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. Last Updated: 07/27/2016

News in Brief

British Stabbing Denied



The British Embassy in Baku denied on Monday a report that a British diplomat has been hospitalized with a knife wound following an argument with a prostitute in a taxi over the price of her services.

Interfax, citing the Azeri Interior Ministry, said diplomat James Bernhop was haggling with a prostitute in the back seat of a cab Sunday when a fight broke out. The taxi driver, trying to defend the prostitute, stabbed Bernhop with a knife, Interfax said.

An embassy spokeswoman said by telephone that there was no truth to the report and that no one by that name worked for the embassy. (MT)




Putin Honors Late Spy



President Vladimir Putin has posthumously awarded Soviet intelligence officer George Koval a Gold Star of the Hero of the Soviet Union for having obtained U.S. atomic secrets that helped the Soviet Union to build its own atomic bomb, the Kremlin said in a statement Friday.

Speaking at a ceremony at his Novo-Ogaryovo residence outside Moscow, Putin said Koval "made an immense contribution to strengthening Russia's defense capability," the Kremlin said.

Operating under the code name Delmar, Koval, who died last year at the age of 94, was the only Soviet intelligence officer to penetrate secret U.S. atomic facilities "producing the plutonium, enriched uranium and polonium used to create the atomic bomb," the statement said. Koval's identity had been a secret until this summer. (MT)




9 Men Shot in Forest



The bodies of nine men with gunshot wounds were found Sunday in a forest in the North Caucasus republic of Kabardino-Balkaria.

The men were found near two abandoned automobiles in a wooded area near the village of Lechinkai, local police told Interfax.

The men were hunters from nearby Nalchik, Nizhny Chegem and Khasyan, police said.

A law enforcement source told Interfax that the hunters were wearing camouflage and might have been killed by insurgents who mistook them for police or military officers. (Reuters, MT)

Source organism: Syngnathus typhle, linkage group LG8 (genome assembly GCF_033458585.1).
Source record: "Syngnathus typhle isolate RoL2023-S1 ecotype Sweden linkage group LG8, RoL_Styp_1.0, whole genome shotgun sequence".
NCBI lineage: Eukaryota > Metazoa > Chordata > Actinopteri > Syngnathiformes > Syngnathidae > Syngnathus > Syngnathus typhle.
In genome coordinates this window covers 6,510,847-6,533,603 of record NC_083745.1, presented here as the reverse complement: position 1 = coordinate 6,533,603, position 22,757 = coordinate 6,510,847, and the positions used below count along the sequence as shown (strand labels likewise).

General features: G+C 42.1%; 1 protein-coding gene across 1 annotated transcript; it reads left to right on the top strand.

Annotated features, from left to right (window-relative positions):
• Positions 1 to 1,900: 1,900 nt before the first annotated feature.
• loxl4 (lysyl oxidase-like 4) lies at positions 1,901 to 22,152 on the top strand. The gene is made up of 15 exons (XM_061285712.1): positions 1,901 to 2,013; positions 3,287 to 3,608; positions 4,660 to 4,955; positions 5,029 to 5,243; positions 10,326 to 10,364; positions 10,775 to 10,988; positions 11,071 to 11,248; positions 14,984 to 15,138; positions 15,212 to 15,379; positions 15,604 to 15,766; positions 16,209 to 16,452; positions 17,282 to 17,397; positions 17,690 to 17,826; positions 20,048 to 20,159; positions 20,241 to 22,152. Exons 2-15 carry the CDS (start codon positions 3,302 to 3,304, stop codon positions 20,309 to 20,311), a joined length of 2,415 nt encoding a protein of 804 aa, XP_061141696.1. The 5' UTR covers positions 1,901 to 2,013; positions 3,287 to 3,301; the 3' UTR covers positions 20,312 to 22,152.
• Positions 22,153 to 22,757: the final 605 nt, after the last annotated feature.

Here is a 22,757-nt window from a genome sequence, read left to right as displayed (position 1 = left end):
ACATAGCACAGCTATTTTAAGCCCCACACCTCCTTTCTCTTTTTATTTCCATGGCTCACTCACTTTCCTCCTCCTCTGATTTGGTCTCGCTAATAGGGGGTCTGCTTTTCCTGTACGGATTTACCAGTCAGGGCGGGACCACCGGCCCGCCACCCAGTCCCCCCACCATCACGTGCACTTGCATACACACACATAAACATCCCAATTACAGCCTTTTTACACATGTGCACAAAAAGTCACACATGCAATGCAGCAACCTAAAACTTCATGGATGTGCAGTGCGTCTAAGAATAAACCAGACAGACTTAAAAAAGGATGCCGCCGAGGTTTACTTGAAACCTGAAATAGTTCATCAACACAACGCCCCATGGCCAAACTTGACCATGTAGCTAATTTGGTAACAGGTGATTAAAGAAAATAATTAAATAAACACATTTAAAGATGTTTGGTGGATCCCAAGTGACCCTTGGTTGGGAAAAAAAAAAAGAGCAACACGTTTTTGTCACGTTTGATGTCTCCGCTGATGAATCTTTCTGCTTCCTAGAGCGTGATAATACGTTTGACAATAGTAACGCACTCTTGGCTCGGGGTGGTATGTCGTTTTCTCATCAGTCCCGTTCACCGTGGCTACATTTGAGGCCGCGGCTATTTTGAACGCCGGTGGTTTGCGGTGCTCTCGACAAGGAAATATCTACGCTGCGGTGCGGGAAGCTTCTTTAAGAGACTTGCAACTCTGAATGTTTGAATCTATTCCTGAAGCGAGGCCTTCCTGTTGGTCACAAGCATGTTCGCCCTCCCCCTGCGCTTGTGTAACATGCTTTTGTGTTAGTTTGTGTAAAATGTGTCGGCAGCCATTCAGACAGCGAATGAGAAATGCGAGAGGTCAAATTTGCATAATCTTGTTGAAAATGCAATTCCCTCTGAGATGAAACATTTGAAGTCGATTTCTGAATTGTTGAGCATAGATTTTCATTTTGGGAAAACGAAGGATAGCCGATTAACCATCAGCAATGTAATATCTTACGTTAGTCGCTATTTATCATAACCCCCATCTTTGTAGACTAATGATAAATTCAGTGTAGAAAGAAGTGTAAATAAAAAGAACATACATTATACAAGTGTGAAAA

Russian Wife Murder Trial



OAKLAND, California -- A man who authorities believe murdered his Russian-born wife was scheduled to go on trial Monday in California in a case where authorities must contend with their inability to find the woman's body, leaving them with a largely circumstantial case.

Lawyers for Hans Reiser argue that authorities have not proven that his missing wife, Nina, is even dead, let alone slain, and that she may very well be secretly living in her native Russia.

Nina Reiser vanished over the Labor Day weekend in September 2006 after going shopping and dropping off her two children at the house of her estranged husband, Hans Reiser, house in an Oakland suburb. (AP)




Malaysia Eyes Spaceship



KUALA LUMPUR, Malaysia -- Malaysia is thinking of buying the Russian craft that carried the first Malaysian into space and putting it on display to stimulate scientific interest among the country's young people, an official said Monday.

Science Minister Jamaludin Jarjis said the Federal Space Agency offered to sell the Soyuz TMA-11 craft to Malaysia and that negotiations were under way. There was no mention of any possible price. (AP)




For the Record



Latvian President Valdis Zatlers on Monday rejected calls for the parliament to be dissolved and said any new government would have to be formed from current elected political parties. About 8,000 people demonstrated on Saturday against Prime Minister Aigars Kalvitis. (Reuters)

Rallies by groups opposed to Belarussian President Alexander Lukashenko drew a small turnout Sunday, with about 1,000 protesters marching through central Minsk. (Reuters)